The Authority Of One Jot And Tittle.
As anyone familiar with the debate surrounding the place of the old covenant civil code under the new covenant administration will acknowledge, Bahnsen’s ‘Theonomy In Christian Ethics’ has never been adequately refuted. (In fact I put this out as a challenge to any and all – don’t read it if you are hell bent on opposing his thesis, because it is so thorough your conscience will give you no rest till you change your mind). In his famous defence of Matthew 5:17-20 he proves conclusively that whatever ‘fulfill’ means, with respect to both the law and the prophets, it does not mean ‘abrogate’.
Here I would make this further point, with the help of one of my favourite authors – Dr E. J. Carnell. Jot and tittle refers to the least stroke of a letter. Authority therefore is based on the precise meaning of each and every word, with the level of distinction going to the level of a stroke of the pen. One must ask the obvious question – how can you have authority without inerrancy, when the very meaning is based upon the least stroke of a pen? In particular, Jesus said this of the old covenant scriptures.
“Jesus assigned authority to the details, as well as to the whole, of the Old Testament.” Carnell then quotes the following from Kuyper’s ‘Principles Of Sacred Theology’. “In Matt xxii.44, the strength of Jesus’ argument hangs on the single word ‘Lord’. ‘The Lord said unto my Lord’; yea, even more precisely, on the single iod. The emphasis falls on the ‘my Lord.’ In John x.35 the entire argument falls to the ground, except the one word ‘gods’ have absolute authority. In the same way it can be shown, in a number of Jesus’ arguments from the Scripture, that in the main they do not rest upon the general contents, but often upon a single word or a single letter. The theory therefore of a general tendency in the spiritual domain, which in the Old Testament should merely have an advisory authority, finds no support in Jesus.” [Carnell ‘The Case For Orthodoxy’ (36) – Kuyper (435-436)]
For those who suggest that we should rest our authority in Jesus and not in the bible, they repudiate what Jesus Himself taught. Furthermore, “since Jesus rested his Messianic office on the authority of the Old Testament, a Christian offends consistent procedure if he accepts Christ’s Messianic office, but rejects the divine authority of the Old Testament. In John, ch. 10, for example: ‘Jesus’ defense takes the form of an appeal to Scripture; and it is important to observe how he makes his appeal. In the first place, he adduces the Scriptures as law: ‘Is it not written in your law?’ he demands. The passage of Scripture which he adduces is not written in that portion of Scripture which was more specifically called ‘the law,’ that is to say. the Pentatuech; nor in any portion of Scripture of formally legal contents. It is written in the Book of Psalms; and in a particular psalm which is as far as possible from presenting the external characteristics of legal enactment (Ps. lxxxii.6). When Jesus adduces this passage, then, as written in the ‘law’ of the Jews, he does it, not because it stands in the psalm, but because it is part of Scripture at large. In other words, he here ascribes legal authority to the entirety of Scripture, in accordance with a conception common enough among the Jews (cf. Jn. xii.34)….But our Lord, determined to drive his appeal to Scripture home, sharpens the point to the utmost by adding with the highest emphasis: ‘and Scripture cannot be broken.’ This is the reason why it is worth-while to appeal to what is ‘written in the law,’ because ‘the Scripture cannot be broken.’…It is impossible for the Scripture to be annulled, its authority to be withstood, or denied. The movement of thought is to the effect that, because it is impossible for the Scripture…to be withstood, therefore this particular Scripture which is cited must be taken as of irrefragable authority. What we have here is, the strongest possible assertion of the indefectible authority of Scripture.” (Carnell (36-37) – Warfiled, ‘The Inspiration and Authority of the Bible’ (138-14).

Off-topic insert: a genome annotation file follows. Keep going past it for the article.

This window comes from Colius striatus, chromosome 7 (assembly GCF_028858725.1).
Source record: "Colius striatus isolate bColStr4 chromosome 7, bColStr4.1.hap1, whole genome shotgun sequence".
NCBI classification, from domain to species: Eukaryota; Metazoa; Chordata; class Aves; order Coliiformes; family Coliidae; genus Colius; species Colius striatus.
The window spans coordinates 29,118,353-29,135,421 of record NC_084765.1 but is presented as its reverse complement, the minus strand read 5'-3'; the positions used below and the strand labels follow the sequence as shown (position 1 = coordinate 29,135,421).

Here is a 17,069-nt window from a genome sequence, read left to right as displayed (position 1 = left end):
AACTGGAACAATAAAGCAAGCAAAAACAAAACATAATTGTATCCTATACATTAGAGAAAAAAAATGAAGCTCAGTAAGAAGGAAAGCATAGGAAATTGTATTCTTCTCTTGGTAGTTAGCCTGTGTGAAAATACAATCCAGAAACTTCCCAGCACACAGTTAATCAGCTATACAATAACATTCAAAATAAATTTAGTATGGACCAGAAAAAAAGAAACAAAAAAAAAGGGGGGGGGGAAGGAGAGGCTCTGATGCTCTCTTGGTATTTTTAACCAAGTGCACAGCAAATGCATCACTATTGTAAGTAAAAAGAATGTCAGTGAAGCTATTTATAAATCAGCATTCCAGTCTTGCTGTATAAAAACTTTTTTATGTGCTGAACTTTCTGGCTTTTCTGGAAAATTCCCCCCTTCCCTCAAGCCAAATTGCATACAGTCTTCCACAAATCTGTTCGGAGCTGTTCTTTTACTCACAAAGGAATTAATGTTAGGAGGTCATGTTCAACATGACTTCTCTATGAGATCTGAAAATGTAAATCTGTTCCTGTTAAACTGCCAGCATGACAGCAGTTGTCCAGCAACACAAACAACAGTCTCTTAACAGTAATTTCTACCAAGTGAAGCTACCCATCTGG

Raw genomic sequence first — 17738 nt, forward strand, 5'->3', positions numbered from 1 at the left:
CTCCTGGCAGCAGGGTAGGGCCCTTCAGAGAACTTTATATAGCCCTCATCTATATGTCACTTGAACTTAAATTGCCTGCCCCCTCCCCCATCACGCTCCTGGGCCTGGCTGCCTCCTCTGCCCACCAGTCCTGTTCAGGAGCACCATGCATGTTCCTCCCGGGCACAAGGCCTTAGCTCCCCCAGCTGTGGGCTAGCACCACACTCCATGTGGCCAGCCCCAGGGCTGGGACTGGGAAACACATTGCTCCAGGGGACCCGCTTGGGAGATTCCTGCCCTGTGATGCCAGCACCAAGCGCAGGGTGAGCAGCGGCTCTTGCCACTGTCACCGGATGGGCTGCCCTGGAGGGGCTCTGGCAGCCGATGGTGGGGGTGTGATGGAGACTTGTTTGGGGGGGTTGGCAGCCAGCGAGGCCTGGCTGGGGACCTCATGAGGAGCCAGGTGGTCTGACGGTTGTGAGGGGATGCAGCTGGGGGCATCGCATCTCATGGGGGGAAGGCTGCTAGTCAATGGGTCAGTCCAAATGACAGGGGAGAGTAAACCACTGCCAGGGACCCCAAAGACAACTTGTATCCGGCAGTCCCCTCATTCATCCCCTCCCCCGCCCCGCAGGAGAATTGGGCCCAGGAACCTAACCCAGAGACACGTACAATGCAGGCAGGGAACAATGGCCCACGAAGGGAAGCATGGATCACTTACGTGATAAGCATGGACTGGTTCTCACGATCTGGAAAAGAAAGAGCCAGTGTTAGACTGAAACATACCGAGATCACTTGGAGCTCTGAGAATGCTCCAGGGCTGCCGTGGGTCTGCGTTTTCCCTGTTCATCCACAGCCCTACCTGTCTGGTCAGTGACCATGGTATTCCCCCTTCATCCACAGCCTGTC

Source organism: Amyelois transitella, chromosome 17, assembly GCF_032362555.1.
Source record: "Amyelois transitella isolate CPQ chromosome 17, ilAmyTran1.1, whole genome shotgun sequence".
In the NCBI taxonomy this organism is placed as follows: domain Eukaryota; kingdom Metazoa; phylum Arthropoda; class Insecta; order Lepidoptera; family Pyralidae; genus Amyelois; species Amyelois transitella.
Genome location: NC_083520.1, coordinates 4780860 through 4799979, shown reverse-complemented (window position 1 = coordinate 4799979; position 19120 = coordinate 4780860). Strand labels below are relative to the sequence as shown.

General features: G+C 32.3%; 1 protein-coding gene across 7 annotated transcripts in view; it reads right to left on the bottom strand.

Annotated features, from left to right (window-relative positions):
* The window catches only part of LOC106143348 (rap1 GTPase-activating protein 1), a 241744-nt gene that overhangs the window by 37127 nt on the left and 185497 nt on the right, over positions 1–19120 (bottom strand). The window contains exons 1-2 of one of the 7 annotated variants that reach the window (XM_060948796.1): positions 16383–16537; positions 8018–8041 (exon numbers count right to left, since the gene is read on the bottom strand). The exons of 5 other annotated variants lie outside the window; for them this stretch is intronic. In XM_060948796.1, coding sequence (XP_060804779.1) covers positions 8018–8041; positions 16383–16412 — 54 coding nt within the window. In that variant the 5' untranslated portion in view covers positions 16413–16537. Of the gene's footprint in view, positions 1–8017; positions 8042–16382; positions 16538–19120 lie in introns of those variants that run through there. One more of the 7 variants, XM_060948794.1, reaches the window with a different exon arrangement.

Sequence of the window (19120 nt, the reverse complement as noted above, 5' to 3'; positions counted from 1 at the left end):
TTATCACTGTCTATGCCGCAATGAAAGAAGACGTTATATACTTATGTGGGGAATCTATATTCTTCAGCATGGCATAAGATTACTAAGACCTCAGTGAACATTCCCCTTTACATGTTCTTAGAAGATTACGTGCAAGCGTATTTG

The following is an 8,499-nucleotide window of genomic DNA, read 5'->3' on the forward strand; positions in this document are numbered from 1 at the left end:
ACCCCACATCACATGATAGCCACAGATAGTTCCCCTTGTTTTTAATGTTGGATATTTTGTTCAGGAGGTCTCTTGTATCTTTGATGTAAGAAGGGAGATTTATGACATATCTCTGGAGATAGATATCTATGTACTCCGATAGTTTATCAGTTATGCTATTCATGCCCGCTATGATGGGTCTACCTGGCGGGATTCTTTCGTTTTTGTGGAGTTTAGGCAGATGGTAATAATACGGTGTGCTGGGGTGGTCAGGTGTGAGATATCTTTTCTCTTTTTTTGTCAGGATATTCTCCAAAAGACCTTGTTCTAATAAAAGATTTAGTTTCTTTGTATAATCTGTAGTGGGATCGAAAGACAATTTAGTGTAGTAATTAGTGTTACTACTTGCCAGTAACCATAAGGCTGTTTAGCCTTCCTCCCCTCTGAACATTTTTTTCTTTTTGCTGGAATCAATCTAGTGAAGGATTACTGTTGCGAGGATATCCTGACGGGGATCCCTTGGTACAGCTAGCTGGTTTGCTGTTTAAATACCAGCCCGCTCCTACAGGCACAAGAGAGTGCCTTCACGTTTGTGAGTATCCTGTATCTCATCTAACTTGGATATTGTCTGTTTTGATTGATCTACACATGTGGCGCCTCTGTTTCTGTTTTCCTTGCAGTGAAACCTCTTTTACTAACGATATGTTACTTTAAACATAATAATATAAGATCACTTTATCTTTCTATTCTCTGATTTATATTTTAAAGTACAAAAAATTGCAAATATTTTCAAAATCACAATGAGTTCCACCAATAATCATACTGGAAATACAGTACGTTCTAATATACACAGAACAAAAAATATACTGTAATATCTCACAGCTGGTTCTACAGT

One can thank Dr. Carnell for saving one from reading 400 pages to get to these points – although both are surely worth the read. The point is a simple one. That there is no grounds for liberalism in Jesus teaching, (which would ultimately require them to redact out these elements of his authority), there can be no doubt. However, there can also be no doubt that the pure unadulterated understanding of the word also casts the neo-orthodox like Barth, and the neo-Evangelicals like Donald Bloesch in the same light. When the latter writes about ‘The Essentials Of Evangelical Theology’, let us be very clear that he is redefining the meaning not only of the words of Scripture, but of the historical meaning of the word ‘Evangelical’. Is this not the bearing of false witness? Authority does not exist without verbal inerrancy – to every jot and tittle.